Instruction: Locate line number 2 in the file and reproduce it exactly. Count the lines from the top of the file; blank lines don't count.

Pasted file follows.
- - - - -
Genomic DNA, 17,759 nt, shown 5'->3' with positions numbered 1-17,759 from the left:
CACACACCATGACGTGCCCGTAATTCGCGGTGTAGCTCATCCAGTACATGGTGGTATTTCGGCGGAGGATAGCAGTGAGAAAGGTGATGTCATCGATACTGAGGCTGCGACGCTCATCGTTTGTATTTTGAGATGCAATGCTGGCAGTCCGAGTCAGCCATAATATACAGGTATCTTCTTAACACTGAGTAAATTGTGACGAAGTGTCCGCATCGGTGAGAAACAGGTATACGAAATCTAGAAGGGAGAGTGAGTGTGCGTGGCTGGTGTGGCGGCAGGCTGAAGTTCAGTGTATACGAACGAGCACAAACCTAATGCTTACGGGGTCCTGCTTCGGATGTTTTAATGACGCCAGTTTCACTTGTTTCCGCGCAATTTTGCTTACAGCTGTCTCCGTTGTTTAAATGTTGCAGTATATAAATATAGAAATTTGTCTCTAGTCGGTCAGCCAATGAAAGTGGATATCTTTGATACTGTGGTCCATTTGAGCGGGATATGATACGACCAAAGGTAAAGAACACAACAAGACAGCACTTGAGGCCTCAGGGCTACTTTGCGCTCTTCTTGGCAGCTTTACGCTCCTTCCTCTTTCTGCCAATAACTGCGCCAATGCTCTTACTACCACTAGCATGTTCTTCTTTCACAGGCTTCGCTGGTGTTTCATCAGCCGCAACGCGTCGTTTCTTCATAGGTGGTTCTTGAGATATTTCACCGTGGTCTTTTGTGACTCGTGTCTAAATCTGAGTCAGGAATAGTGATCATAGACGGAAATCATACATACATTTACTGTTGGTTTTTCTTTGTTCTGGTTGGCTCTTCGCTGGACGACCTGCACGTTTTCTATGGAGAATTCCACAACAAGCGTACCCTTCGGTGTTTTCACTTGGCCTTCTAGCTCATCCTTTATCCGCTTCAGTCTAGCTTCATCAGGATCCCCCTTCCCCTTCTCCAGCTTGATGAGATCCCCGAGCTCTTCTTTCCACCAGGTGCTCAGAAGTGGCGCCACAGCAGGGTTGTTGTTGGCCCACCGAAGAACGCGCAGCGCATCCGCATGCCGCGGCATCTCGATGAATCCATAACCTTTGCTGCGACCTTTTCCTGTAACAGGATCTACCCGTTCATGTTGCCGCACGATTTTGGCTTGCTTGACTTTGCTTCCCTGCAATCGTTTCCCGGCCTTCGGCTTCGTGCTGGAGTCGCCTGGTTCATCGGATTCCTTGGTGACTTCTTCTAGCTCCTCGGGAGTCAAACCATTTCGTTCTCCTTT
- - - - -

CACACACCATGACGTGCCCGTAATTCGCGGTGTAGCTCATCCAGTACATGGTGGTATTTCGGCGGAGGATAGCAGTGAGAAAGGTGATGTCATCGATACTGAGGCTGCGACGCTCATCGTTTGTATTTTGAGATGCAATGCTGGCAGTCCGAGTCAGCCATAATATACAGGTATCTTCTTAACACTGAGTAAATTGTGACGAAGTGTCCGCATCGGTGAGAAACAGGTATACGAAATCTAGAAGGGAGAGTGAGTGTGCGTGGCTGGTGTGGCGGCAGGCTGAAGTTCAGTGTATACGAACGAGCACAAACCTAATGCTTACGGGGTCCTGCTTCGGATGTTTTAATGACGCCAGTTTCACTTGTTTCCGCGCAATTTTGCTTACAGCTGTCTCCGTTGTTTAAATGTTGCAGTATATAAATATAGAAATTTGTCTCTAGTCGGTCAGCCAATGAAAGTGGATATCTTTGATACTGTGGTCCATTTGAGCGGGATATGATACGACCAAAGGTAAAGAACACAACAAGACAGCACTTGAGGCCTCAGGGCTACTTTGCGCTCTTCTTGGCAGCTTTACGCTCCTTCCTCTTTCTGCCAATAACTGCGCCAATGCTCTTACTACCACTAGCATGTTCTTCTTTCACAGGCTTCGCTGGTGTTTCATCAGCCGCAACGCGTCGTTTCTTCATAGGTGGTTCTTGAGATATTTCACCGTGGTCTTTTGTGACTCGTGTCTAAATCTGAGTCAGGAATAGTGATCATAGACGGAAATCATACATACATTTACTGTTGGTTTTTCTTTGTTCTGGTTGGCTCTTCGCTGGACGACCTGCACGTTTTCTATGGAGAATTCCACAACAAGCGTACCCTTCGGTGTTTTCACTTGGCCTTCTAGCTCATCCTTTATCCGCTTCAGTCTAGCTTCATCAGGATCCCCCTTCCCCTTCTCCAGCTTGATGAGATCCCCGAGCTCTTCTTTCCACCAGGTGCTCAGAAGTGGCGCCACAGCAGGGTTGTTGTTGGCCCACCGAAGAACGCGCAGCGCATCCGCATGCCGCGGCATCTCGATGAATCCATAACCTTTGCTGCGACCTTTTCCTGTAACAGGATCTACCCGTTCATGTTGCCGCACGATTTTGGCTTGCTTGACTTTGCTTCCCTGCAATCGTTTCCCGGCCTTCGGCTTCGTGCTGGAGTCGCCTGGTTCATCGGATTCCTTGGTGACTTCTTCTAGCTCCTCGGGAGTCAAACCATTTCGTTCTCCTTT